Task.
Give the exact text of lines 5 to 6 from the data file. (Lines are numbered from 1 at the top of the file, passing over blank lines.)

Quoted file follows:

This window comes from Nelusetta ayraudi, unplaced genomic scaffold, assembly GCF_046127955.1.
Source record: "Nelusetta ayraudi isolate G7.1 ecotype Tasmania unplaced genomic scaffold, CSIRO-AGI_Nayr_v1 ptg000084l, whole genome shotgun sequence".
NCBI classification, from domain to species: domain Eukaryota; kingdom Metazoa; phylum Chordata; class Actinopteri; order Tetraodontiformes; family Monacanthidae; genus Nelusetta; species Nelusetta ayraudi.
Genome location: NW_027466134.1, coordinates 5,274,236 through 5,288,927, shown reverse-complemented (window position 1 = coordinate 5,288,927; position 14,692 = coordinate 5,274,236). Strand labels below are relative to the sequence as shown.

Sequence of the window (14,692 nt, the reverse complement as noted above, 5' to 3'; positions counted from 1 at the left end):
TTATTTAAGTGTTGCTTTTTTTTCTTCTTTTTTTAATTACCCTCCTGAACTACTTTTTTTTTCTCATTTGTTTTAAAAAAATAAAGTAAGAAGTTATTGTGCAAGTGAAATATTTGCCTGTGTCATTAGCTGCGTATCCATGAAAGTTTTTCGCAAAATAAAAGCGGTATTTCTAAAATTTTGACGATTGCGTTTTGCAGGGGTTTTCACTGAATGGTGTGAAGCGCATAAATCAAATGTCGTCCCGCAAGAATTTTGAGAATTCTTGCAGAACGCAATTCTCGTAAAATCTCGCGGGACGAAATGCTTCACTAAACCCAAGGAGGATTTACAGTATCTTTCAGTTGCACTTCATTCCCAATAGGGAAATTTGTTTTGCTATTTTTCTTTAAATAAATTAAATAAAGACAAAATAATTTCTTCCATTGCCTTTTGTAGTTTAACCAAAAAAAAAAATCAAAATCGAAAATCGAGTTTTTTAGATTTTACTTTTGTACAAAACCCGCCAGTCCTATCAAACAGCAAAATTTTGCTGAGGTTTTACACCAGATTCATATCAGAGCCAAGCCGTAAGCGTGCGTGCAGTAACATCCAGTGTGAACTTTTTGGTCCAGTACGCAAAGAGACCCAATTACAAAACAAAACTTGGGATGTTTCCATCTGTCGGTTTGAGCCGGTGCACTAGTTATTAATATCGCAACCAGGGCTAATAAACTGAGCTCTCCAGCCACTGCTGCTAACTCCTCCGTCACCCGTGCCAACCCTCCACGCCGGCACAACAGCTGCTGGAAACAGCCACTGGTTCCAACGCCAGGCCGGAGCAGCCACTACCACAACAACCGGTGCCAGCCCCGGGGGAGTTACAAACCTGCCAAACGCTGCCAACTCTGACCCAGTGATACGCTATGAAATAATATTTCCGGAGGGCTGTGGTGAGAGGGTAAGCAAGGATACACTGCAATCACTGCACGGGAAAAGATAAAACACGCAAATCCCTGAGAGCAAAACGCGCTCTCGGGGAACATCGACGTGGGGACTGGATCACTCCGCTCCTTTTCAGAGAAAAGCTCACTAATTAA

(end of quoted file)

Sequence of the window (14,692 nt, the reverse complement as noted above, 5' to 3'; positions counted from 1 at the left end):
TTATTTAAGTGTTGCTTTTTTTTCTTCTTTTTTTAATTACCCTCCTGAACTACTTTTTTTTTCTCATTTGTTTTAAAAAAATAAAGTAAGAAGTTATTGTGCAAGTGAAATATTTGCCTGTGTCATTAGCTGCGTATCCATGAAAGTTTTTCGCAAAATAAAAGCGGTATTTCTAAAATTTTGACGATTGCGTTTTGCAGGGGTTTTCACTGAATGGTGTGAAGCGCATAAATCAAATGTCGTCCCGCAAGAATTTTGAGAATTCTTGCAGAACGCAATTCTCGTAAAATCTCGCGGGACGAAATGCTTCACTAAACCCAAGGAGGATTTACAGTATCTTTCAGTTGCACTTCATTCCCAATAGGGAAATTTGTTTTGCTATTTTTCTTTAAATAAATTAAATAAAGACAAAATAATTTCTTCCATTGCCTTTTGTAGTTTAACCAAAAAAAAAAATCAAAATCGAAAATCGAGTTTTTTAGATTTTACTTTTGTACAAAACCCGCCAGTCCTATCAAACAGCAAAATTTTGCTGAGGTTTTACACCAGATTCATATCAGAGCCAAGCCGTAAGCGTGCGTGCAGTAACATCCAGTGTGAACTTTTTGGTCCAGTACGCAAAGAGACCCAATTACAAAACAAAACTTGGGATGTTTCCATCTGTCGGTTTGAGCCGGTGCACTAGTTATTAATATCGCAACCAGGGCTAATAAACTGAGCTCTCCAGCCACTGCTGCTAACTCCTCCGTCACCCGTGCCAACCCTCCACGCCGGCACAACAGCTGCTGGAAACAGCCACTGGTTCCAACGCCAGGCCGGAGCAGCCACTACCACAACAACCGGTGCCAGCCCCGGGGGAGTTACAAACCTGCCAAACGCTGCCAACTCTGACCCAGTGATACGCTATGAAATAATATTTCCGGAGGGCTGTGGTGAGAGGGTAAGCAAGGATACACTGCAATCACTGCACGGGAAAAGATAAAACACGCAAATCCCTGAGAGCAAAACGCGCTCTCGGGGAACATCGACGTGGGGACTGGATCACTCCGCTCCTTTTCAGAGAAAAGCTCACTAATTAA